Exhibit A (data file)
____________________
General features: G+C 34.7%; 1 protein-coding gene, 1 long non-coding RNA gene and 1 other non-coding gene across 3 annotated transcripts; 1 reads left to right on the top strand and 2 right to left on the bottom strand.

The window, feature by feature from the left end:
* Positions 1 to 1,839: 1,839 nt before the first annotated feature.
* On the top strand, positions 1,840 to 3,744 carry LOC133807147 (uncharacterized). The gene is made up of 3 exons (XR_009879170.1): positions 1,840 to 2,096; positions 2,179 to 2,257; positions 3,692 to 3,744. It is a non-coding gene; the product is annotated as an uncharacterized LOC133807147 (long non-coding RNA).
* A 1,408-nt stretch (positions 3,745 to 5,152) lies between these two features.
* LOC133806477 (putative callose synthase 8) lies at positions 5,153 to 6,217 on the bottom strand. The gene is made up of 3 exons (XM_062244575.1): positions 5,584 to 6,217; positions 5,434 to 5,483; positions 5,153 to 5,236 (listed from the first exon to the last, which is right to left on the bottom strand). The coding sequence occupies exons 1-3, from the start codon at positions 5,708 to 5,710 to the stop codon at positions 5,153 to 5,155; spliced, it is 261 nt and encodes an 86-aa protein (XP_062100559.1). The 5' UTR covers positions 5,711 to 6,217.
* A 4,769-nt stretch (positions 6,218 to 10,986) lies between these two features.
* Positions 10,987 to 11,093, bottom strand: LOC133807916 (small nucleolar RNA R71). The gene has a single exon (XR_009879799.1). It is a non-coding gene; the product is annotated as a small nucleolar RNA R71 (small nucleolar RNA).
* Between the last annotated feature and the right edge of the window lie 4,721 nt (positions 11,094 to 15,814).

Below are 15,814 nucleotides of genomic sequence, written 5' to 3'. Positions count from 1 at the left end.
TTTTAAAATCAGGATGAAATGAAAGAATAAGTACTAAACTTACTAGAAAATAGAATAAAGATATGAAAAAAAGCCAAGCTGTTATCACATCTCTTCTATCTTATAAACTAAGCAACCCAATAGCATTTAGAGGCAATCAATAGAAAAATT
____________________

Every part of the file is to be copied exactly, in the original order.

General features: G+C 34.7%; 1 protein-coding gene, 1 long non-coding RNA gene and 1 other non-coding gene across 3 annotated transcripts; 1 reads left to right on the top strand and 2 right to left on the bottom strand.

The window, feature by feature from the left end:
* Positions 1 to 1,839: 1,839 nt before the first annotated feature.
* On the top strand, positions 1,840 to 3,744 carry LOC133807147 (uncharacterized). The gene is made up of 3 exons (XR_009879170.1): positions 1,840 to 2,096; positions 2,179 to 2,257; positions 3,692 to 3,744. It is a non-coding gene; the product is annotated as an uncharacterized LOC133807147 (long non-coding RNA).
* A 1,408-nt stretch (positions 3,745 to 5,152) lies between these two features.
* LOC133806477 (putative callose synthase 8) lies at positions 5,153 to 6,217 on the bottom strand. The gene is made up of 3 exons (XM_062244575.1): positions 5,584 to 6,217; positions 5,434 to 5,483; positions 5,153 to 5,236 (listed from the first exon to the last, which is right to left on the bottom strand). The coding sequence occupies exons 1-3, from the start codon at positions 5,708 to 5,710 to the stop codon at positions 5,153 to 5,155; spliced, it is 261 nt and encodes an 86-aa protein (XP_062100559.1). The 5' UTR covers positions 5,711 to 6,217.
* A 4,769-nt stretch (positions 6,218 to 10,986) lies between these two features.
* Positions 10,987 to 11,093, bottom strand: LOC133807916 (small nucleolar RNA R71). The gene has a single exon (XR_009879799.1). It is a non-coding gene; the product is annotated as a small nucleolar RNA R71 (small nucleolar RNA).
* Between the last annotated feature and the right edge of the window lie 4,721 nt (positions 11,094 to 15,814).

Below are 15,814 nucleotides of genomic sequence, written 5' to 3'. Positions count from 1 at the left end.
TTTTAAAATCAGGATGAAATGAAAGAATAAGTACTAAACTTACTAGAAAATAGAATAAAGATATGAAAAAAAGCCAAGCTGTTATCACATCTCTTCTATCTTATAAACTAAGCAACCCAATAGCATTTAGAGGCAATCAATAGAAAAATT